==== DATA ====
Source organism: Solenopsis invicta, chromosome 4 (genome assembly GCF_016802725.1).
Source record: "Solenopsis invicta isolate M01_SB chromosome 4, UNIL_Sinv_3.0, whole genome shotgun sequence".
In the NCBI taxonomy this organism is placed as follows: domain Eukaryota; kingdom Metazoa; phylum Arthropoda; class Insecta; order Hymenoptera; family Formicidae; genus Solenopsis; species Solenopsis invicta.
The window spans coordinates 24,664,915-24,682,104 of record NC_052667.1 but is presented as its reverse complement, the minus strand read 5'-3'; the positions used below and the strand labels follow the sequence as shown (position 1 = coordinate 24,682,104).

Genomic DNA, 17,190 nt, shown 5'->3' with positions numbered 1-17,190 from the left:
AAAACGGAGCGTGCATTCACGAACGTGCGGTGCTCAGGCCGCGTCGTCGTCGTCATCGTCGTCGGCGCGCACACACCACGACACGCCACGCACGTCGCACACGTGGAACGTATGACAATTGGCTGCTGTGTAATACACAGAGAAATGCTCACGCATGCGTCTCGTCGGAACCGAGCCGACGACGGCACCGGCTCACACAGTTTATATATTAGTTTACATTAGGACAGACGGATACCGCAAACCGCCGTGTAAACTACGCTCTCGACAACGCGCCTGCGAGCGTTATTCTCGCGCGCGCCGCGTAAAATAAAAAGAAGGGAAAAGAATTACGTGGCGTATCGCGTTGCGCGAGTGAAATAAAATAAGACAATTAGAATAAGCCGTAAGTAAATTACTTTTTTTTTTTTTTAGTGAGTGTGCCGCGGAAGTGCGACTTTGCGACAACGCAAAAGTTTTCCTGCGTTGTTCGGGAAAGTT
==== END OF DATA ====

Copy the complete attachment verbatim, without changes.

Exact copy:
Source organism: Solenopsis invicta, chromosome 4 (genome assembly GCF_016802725.1).
Source record: "Solenopsis invicta isolate M01_SB chromosome 4, UNIL_Sinv_3.0, whole genome shotgun sequence".
In the NCBI taxonomy this organism is placed as follows: domain Eukaryota; kingdom Metazoa; phylum Arthropoda; class Insecta; order Hymenoptera; family Formicidae; genus Solenopsis; species Solenopsis invicta.
The window spans coordinates 24,664,915-24,682,104 of record NC_052667.1 but is presented as its reverse complement, the minus strand read 5'-3'; the positions used below and the strand labels follow the sequence as shown (position 1 = coordinate 24,682,104).

Genomic DNA, 17,190 nt, shown 5'->3' with positions numbered 1-17,190 from the left:
AAAACGGAGCGTGCATTCACGAACGTGCGGTGCTCAGGCCGCGTCGTCGTCGTCATCGTCGTCGGCGCGCACACACCACGACACGCCACGCACGTCGCACACGTGGAACGTATGACAATTGGCTGCTGTGTAATACACAGAGAAATGCTCACGCATGCGTCTCGTCGGAACCGAGCCGACGACGGCACCGGCTCACACAGTTTATATATTAGTTTACATTAGGACAGACGGATACCGCAAACCGCCGTGTAAACTACGCTCTCGACAACGCGCCTGCGAGCGTTATTCTCGCGCGCGCCGCGTAAAATAAAAAGAAGGGAAAAGAATTACGTGGCGTATCGCGTTGCGCGAGTGAAATAAAATAAGACAATTAGAATAAGCCGTAAGTAAATTACTTTTTTTTTTTTTTAGTGAGTGTGCCGCGGAAGTGCGACTTTGCGACAACGCAAAAGTTTTCCTGCGTTGTTCGGGAAAGTT